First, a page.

A piece of pi
The number pi or π, (approximately 3.14159265) is one of the most important quantities in mathematics. It is perhaps best known in the context of circles: a circle of diameter 1 has circumference equal to π.
This picture, created by Cristian Ilies Vasile, is a graphical representation of the first 10,000 digits of π. Each segment represents a digit from 0 to 9, and within each segment, there are 10,000 positions, one for each digit of π being represented. We write “m:n” as shorthand for “position n of segment m”.
Each of the coloured strands represents a link between two successive digits, so the first two digits of π (3 and 1) are represented by a strand from 3:0 to 1:1; in other words, from position 0 of segment 3 to position 1 of segment 1. The sequence of coloured strands continues according to the sequence 3:0 → 1:1 → 4:2 → 1:3 → 5:4 …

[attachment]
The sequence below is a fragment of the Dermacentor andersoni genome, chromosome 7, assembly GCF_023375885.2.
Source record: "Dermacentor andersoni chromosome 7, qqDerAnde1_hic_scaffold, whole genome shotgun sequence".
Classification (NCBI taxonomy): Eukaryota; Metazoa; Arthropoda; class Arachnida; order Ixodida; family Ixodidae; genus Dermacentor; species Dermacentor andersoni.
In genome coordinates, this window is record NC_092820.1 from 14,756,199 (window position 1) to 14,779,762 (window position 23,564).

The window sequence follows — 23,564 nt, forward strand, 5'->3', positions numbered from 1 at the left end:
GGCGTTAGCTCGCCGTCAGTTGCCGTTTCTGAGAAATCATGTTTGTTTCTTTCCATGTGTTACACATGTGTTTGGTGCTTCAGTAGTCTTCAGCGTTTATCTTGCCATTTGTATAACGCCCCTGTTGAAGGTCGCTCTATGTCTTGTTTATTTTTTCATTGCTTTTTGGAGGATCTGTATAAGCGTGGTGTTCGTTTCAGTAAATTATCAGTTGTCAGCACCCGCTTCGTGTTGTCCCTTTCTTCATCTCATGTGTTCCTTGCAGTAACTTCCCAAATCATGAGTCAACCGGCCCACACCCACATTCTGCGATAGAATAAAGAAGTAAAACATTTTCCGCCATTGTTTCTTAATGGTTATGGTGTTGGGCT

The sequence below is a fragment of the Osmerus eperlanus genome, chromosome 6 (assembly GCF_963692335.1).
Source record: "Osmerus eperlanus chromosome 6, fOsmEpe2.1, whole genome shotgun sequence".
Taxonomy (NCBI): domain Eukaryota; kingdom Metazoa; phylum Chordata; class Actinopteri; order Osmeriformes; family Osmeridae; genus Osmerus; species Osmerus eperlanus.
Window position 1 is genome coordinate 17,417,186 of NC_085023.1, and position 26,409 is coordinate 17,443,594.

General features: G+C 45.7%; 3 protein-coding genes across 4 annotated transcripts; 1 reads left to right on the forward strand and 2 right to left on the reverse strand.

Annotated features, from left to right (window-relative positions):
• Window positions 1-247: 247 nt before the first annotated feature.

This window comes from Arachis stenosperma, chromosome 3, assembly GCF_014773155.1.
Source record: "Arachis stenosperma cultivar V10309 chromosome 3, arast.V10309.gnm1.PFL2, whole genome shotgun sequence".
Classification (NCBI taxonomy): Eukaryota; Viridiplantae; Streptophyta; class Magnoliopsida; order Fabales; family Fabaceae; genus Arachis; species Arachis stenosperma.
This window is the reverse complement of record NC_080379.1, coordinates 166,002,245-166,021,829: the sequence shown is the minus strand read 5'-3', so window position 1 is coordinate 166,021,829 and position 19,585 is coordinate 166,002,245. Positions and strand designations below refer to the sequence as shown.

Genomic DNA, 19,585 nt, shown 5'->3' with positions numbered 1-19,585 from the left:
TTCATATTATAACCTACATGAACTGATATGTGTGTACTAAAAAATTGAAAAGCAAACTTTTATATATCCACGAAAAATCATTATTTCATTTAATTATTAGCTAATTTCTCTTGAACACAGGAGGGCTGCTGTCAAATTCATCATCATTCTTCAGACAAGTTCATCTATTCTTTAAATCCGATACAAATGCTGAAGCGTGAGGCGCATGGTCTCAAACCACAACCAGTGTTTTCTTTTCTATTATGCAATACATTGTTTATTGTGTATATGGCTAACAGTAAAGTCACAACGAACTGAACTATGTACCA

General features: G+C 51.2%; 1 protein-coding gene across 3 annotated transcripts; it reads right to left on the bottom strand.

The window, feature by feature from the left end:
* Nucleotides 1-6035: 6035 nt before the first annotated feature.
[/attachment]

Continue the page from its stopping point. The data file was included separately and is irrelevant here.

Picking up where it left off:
The sequence of digits of π never terminates and never goes into an endlessly repeating loop. This is because π is an irrational number, which means that it cannot be expressed exactly as a fraction. Sometimes people say that π is equal to 22/7, but this is merely a convenient approximation.
In some sense, π is “more irrational” than numbers such as the golden ratio (approximately 1.618): although neither number is equal to a fraction, the golden ratio is a root of the polynomial x^2 – x – 1, whereas π is not a root of any polynomial with integer coefficients. Mathematicians express this by saying that the golden ratio is an algebraic number, whereas π is a transcendental number.
The upshot of this is that the digits of π are more or less random. However, there is a sequence of six consecutive 9s, called the Feynman point after physicist Richard Feynman, which appears after only 762 decimal places. Feynman once stated during a lecture that he would like to memorise the digits of π until that point, so he could recite them and quip “nine nine nine nine nine nine and so on”, thus implying that π was rational. (“Surely you’re joking, Mr Feynman.”)
There is a lot more fascinating π artwork on Martin Krzywinski’s web site (http://mkweb.bcgsc.ca/pi/art/). Thanks to Skip Jimroo for telling me about this picture!